A Guide To On-Page SEO Checklist
If you are looking for a complete on-page SEO checklist then you have found the right article to take you through the step by step guide.
You might be scouring countless blogs and watching several YouTube videos until your eyes bled.
And if you’re honest, you wish you hadn’t.
Because it’s confusing.
One blog tells you to “optimize site speed” while another tells you it’s all about keyword research and content strategy.
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Yes, you might have read blogs and watched videos until you’re nearly blind, but if you haven’t done a single thing to optimize your site and push it higher up on those stubborn SERPs then your might be at ground zero.
In this blog, we’ll try and keep things super simple and we will help you to make the first step to take your on-page SEO ranking off the ground.
We know that most of us just simply want to rank higher on Google and earn more site visitors for our business.
Hence, in this blog we’ll show you:
What On-Page SEO really is
Why On-Page SEO matters
A simple On-Page SEO checklist
And yes we will add something more!
What Is On-Page SEO?
To better understand what On-Page SEO is, it’s a good idea to think of SEO as a basic tree.
Basically, SEO is like a tree with many branches.
Each branch represents a specific part of the search engine optimization process.
Now, we don’t want to confuse you, so we won’t go into the details of the SEO tree but that is the big picture if you look at SEO.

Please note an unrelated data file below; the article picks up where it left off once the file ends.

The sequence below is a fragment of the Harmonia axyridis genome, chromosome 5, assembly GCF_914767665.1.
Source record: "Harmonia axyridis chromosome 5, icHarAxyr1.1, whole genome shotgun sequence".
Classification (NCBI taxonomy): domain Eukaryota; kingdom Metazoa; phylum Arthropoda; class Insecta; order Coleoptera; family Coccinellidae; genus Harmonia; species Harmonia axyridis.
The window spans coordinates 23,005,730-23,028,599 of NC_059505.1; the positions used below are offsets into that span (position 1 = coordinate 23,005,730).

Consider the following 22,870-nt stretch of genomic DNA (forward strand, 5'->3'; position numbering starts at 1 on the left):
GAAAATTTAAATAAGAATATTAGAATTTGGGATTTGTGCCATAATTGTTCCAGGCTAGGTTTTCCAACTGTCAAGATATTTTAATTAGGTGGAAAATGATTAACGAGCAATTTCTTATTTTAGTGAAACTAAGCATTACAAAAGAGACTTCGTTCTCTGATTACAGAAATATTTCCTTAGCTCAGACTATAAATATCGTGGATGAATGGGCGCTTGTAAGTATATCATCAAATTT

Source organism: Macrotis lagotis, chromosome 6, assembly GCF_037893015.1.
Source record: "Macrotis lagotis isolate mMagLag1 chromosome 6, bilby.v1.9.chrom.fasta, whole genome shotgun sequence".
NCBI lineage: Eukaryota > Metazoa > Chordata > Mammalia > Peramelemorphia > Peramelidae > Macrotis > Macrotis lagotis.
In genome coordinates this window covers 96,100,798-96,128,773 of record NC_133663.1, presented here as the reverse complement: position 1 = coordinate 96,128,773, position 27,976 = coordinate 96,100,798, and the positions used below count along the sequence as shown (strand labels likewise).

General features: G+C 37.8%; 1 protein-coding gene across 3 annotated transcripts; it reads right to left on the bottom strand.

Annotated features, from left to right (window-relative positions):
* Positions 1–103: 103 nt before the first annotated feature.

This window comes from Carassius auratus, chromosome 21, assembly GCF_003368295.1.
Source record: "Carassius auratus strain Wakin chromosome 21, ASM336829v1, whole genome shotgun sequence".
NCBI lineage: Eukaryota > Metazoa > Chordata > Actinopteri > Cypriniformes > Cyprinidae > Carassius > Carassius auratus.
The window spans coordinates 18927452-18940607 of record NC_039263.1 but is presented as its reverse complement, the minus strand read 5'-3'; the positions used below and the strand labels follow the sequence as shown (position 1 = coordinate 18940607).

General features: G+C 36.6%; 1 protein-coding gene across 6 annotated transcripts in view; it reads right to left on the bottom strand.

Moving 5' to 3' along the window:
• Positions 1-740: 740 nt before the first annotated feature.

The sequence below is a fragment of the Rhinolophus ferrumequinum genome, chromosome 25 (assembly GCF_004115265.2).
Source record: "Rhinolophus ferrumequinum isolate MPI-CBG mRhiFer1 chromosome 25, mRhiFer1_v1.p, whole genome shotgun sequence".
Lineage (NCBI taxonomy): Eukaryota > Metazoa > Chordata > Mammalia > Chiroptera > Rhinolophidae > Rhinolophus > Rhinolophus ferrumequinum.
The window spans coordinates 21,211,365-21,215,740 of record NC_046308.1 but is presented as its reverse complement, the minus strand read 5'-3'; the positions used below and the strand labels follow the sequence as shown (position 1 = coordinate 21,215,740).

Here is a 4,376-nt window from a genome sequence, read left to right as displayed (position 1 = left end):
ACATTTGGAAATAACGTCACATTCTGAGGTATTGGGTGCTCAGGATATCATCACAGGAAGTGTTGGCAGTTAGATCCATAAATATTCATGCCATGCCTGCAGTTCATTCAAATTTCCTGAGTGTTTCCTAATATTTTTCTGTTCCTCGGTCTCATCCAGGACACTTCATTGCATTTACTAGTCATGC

Nevertheless, here are four of the most important branches of the SEO tree (and what they stand for):
Content Optimization: which is the practice of ensuring your content is valuable and digestible to your audience. This includes writing high-quality blogs, presenting your content so it’s easy on the eyes, skipping the jargon and heavy language, and so on. It also includes keyword research and writing content that satisfies your visitors’ search intent.
On-Page SEO: Which is the practice of checking that your individual Web Pages are fully optimized before publication. This includes keyword placements in H1s, H2s, and H3s, customizing your URLs, resizing and compressing your images, and so on.
Off-Page SEO: which is the practice of optimization that largely takes place outside your site. This includes backlinks, social shares, and so on. (As you can guess, this type of SEO is not directly in our control.)
Technical SEO. Which is , as you can guess from the term, refers to techy stuff like optimizing your site speed, making your site mobile-ready, and so on. If people cannot navigate properly on your site they will loose interest and click-off in a heart beat.